The Dearths walked around freely and were able to partake in lectures and discussions on U.S.-Cuban relations. They returned with a greater appreciation for the passion of the Cuban people about the arts and religion, to include Santería. They join Cubans in their hope for a brighter future, if only the U.S. changes its current policies of economic boycott and pressure (briefly relieved under our previous administration, now returned with a vengeance).
Another friend (and former colleague at UTRGV), Dr. Samuel Freeman recently returned from Cuba. (He does not recommend a large group on a cruise ship; better to sign up with, say, Nation magazine or another progressive group.) Dr. Freeman agrees with Dan and Carol regarding the friendliness of Cubans, although life can be difficult, especially with housing and limited additional food.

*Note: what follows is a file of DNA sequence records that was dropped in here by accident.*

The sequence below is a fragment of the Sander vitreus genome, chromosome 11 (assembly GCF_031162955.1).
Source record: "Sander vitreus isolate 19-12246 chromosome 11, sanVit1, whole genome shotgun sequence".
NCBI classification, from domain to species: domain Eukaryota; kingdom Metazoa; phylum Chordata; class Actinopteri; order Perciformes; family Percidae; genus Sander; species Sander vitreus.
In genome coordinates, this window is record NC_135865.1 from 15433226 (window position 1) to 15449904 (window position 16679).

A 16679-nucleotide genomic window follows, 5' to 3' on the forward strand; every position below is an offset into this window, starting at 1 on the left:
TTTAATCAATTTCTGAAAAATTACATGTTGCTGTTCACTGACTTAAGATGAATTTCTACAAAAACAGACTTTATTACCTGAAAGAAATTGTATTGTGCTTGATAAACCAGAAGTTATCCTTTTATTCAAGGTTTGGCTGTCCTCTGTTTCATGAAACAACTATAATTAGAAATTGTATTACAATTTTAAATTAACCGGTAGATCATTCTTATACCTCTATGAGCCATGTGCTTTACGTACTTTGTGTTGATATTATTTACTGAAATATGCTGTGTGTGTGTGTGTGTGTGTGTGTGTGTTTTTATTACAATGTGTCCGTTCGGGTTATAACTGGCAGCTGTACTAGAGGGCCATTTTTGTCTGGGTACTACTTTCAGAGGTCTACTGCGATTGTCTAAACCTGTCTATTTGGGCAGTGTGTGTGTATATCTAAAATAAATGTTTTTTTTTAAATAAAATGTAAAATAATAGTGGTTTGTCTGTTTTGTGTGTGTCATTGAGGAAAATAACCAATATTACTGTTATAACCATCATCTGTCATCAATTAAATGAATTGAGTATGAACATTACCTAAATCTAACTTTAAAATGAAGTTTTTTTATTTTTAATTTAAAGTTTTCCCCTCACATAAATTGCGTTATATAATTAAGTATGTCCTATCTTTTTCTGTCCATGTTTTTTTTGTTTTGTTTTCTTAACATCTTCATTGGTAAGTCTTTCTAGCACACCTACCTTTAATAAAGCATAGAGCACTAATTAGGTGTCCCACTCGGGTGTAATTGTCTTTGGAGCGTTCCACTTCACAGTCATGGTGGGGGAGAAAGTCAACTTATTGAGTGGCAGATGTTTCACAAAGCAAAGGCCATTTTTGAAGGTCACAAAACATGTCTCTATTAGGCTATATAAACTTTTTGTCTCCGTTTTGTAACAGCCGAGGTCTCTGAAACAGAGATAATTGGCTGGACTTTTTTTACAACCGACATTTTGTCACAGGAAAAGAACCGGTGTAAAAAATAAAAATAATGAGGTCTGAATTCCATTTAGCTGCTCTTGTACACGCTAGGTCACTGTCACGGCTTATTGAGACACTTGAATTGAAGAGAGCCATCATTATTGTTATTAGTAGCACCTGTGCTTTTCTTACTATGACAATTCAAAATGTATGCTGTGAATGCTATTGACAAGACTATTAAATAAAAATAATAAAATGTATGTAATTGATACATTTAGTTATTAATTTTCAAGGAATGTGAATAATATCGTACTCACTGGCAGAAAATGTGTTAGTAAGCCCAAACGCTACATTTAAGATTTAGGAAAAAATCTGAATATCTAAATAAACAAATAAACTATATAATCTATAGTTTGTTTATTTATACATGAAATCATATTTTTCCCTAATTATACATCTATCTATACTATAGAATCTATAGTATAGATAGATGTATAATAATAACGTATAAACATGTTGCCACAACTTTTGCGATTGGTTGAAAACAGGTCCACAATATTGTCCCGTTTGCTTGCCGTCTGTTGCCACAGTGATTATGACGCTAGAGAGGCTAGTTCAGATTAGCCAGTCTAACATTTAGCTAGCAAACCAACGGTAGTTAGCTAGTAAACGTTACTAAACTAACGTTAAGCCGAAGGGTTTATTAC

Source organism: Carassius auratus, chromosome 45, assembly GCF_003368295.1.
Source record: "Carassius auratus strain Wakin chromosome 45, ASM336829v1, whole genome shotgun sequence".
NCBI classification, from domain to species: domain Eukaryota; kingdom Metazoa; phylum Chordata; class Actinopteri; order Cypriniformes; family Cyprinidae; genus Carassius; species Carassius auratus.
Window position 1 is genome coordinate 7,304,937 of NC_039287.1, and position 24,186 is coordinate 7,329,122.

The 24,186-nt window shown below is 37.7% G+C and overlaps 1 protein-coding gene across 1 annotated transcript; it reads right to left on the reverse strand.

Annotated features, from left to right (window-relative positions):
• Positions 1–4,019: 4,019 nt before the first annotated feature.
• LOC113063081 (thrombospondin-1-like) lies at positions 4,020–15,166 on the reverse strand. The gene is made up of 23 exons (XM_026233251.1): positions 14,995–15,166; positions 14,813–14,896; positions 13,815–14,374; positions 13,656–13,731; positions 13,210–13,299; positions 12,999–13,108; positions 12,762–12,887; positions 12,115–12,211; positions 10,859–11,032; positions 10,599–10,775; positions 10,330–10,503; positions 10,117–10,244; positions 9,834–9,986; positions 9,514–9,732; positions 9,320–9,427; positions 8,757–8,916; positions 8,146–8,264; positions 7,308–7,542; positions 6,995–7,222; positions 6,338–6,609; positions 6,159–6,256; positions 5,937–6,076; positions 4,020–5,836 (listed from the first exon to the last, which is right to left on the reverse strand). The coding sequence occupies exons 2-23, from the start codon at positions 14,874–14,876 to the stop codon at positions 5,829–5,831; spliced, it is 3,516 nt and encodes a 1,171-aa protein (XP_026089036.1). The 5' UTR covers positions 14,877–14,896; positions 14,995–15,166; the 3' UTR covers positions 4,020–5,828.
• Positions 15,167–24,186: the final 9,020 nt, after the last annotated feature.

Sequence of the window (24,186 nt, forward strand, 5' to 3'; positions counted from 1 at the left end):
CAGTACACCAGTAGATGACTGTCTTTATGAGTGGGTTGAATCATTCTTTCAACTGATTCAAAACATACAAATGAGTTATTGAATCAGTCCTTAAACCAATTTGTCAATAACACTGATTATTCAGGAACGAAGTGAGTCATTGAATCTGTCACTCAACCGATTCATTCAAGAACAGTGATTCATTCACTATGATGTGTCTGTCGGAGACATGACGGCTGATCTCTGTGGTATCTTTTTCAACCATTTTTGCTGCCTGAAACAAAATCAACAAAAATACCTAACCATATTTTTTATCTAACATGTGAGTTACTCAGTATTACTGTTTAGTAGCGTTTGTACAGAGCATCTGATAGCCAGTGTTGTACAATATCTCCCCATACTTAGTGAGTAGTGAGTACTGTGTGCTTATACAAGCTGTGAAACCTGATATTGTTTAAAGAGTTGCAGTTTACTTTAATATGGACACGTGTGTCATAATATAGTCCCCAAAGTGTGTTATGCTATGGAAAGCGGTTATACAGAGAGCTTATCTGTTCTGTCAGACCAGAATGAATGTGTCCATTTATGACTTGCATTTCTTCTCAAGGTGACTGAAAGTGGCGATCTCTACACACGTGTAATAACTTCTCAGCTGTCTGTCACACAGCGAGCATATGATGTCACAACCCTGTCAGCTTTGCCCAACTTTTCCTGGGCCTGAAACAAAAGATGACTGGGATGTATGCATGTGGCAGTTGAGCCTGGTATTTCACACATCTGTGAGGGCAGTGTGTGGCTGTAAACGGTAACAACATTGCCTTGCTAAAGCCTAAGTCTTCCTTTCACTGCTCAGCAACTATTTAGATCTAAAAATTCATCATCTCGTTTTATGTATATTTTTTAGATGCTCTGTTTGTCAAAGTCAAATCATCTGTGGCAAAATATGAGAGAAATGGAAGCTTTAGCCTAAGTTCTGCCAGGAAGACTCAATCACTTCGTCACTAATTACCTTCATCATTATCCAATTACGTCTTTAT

There are other pluses and minuses. Government provides guaranteed rations but they may not last a month; other food is expensive and, often, simply not available in sufficient quantities. Education is free, through college and beyond, providing one passes the requisite exams. There is no limit on field of study (and no debt for even Ph. D.s or MDs). Even books are furnished. Health care is free and the quality is comparable to the U.S., according to the World Health Organization. Cuba is well known for exporting doctors and pharmaceuticals. (They offered hundreds of doctors to the U.S. after Hurricane Katrina, but Bush refused that help.)